4.4.1 - StatKey: Standard Error Method

4.4.1 - StatKey: Standard Error Method

The following examples use StatKey to construct bootstrap sampling distributions. When the sampling distribution is approximately normally distributed, we can use the standard error method to construct a confidence interval from the bootstrap sampling distribution. Recall for a 95% confidence interval: \(statistic \pm 2 (standard\ error)\). This method can only be used when the sampling distribution is approximately normal. If the sampling distribution is not approximately normal, then the percentile method must be used. 

To construct a bootstrapped confidence interval using the standard error method follow these steps:

  1. Determine what type of variable(s) you have and what parameters you want to estimate. StatKey will bootstrap a confidence interval for a mean, median, standard deviation, proportion, difference in two means, difference in two proportions, simple linear regression slope, and correlation (Pearson's r). 
  2. Get your sample data into StatKey. There are some built-in datasets and you have the ability to enter in your own data. This procedure varies depending on the test you're conducting. For a proportion you need to enter the number of successes and number of trials. For anything involving quantitative data you will need to copy and paste your data into StatKey (this is the recommended method) or upload it as a txt, csv, or tsv file. 
  3. Generate at least 5,000 bootstrap samples.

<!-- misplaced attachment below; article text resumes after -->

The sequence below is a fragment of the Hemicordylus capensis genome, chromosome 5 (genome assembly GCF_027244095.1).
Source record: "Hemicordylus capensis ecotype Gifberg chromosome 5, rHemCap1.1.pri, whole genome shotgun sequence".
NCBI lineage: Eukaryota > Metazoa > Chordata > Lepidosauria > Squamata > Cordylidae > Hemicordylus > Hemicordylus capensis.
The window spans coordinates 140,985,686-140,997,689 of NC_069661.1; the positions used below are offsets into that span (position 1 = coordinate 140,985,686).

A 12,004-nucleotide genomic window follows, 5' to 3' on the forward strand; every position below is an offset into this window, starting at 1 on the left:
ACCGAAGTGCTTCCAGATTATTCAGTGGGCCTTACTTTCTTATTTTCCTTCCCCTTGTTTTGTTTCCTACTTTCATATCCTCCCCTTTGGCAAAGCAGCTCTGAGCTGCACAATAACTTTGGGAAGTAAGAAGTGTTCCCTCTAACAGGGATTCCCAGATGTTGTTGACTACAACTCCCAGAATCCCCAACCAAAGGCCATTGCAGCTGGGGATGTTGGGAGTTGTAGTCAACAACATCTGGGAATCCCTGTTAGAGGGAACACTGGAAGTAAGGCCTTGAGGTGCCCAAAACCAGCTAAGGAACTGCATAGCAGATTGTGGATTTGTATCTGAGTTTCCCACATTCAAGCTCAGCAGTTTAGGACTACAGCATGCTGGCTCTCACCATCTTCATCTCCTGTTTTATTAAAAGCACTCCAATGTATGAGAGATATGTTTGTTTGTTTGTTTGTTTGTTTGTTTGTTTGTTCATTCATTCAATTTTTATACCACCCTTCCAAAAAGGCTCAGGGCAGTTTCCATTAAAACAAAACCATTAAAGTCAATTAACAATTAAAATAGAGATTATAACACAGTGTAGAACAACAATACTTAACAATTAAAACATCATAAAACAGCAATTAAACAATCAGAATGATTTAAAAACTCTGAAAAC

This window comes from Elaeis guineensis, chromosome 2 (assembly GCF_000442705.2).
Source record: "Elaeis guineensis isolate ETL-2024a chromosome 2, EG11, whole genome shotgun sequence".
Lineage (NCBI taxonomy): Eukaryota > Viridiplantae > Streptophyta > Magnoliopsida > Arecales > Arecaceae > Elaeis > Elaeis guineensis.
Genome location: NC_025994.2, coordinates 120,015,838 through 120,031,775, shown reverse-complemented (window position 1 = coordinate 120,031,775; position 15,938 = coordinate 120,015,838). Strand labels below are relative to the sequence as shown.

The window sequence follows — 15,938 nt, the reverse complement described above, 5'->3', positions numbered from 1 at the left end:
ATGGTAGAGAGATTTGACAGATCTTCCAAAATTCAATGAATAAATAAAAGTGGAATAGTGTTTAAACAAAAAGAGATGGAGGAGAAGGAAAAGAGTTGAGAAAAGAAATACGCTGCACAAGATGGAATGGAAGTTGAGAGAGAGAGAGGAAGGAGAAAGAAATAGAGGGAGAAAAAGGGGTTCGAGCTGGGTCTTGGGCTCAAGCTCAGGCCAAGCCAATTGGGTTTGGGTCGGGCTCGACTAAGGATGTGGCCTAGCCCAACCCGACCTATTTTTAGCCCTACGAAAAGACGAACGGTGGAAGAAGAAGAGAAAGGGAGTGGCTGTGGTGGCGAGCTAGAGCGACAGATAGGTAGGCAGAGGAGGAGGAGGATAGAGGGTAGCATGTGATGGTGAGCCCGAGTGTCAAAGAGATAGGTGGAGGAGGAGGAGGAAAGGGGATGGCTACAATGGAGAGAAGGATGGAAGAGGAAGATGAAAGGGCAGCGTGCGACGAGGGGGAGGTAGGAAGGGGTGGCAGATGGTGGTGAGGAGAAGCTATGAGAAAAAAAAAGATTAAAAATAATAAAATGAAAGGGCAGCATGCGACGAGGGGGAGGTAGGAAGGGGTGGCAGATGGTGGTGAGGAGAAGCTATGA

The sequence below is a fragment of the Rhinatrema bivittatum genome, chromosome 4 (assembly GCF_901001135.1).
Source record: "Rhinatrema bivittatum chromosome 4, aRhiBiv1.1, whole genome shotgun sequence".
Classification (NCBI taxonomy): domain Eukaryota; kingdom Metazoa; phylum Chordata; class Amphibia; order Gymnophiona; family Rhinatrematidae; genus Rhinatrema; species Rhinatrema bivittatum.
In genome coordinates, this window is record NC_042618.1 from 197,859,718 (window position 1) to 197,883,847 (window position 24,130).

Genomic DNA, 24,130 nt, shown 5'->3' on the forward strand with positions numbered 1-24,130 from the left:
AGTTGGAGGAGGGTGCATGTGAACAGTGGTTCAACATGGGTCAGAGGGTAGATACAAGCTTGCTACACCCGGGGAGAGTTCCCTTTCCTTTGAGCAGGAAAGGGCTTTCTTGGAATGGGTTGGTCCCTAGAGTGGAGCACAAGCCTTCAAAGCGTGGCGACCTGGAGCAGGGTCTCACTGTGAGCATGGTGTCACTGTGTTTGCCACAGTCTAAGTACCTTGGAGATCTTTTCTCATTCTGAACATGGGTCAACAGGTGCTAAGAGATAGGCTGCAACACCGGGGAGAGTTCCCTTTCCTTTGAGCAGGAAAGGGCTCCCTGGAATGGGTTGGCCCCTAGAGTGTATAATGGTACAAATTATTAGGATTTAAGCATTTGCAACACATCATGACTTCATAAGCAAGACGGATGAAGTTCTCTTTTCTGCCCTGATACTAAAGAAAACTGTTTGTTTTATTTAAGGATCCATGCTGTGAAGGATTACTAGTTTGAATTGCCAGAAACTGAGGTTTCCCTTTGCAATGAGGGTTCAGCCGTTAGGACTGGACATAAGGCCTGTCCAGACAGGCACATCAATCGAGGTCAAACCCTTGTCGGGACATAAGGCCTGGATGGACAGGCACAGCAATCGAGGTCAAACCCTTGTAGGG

4. Confirm that your bootstrap distribution is approximately normal. If it's not approximately normal you should consider using the percentile method.
  5. Use your original sample statistic and the standard error from your bootstrap distribution to construct a confidence interval.
    For a 95% confidence interval the formula is \(statistic \pm 2 (standard\ error)\)

It is possible to use the standard error method to construct confidence intervals at levels other than 95% if you have the appropriate multiplier.  Later in the course, in Lesson 7, we will learn more about how other multipliers can be found. 


4.4.1.1 - Example: Proportion of Lactose Intolerant German Adults

4.4.1.1 - Example: Proportion of Lactose Intolerant German Adults

In a representative sample of 500 German adults, 78 are lactose intolerant. Use StatKey to construct a 95% confidence interval to estimate the proportion of all German adults who are lactose intolerant.


4.4.1.2 - Example: Difference in Mean Commute Times

4.4.1.2 - Example: Difference in Mean Commute Times

The following example uses StatKey to compare the average commute times in Atlanta and St. Louis. Commute time is a quantitative variable, and we are examining the difference in two independent (i.e., not match/paired) groups.


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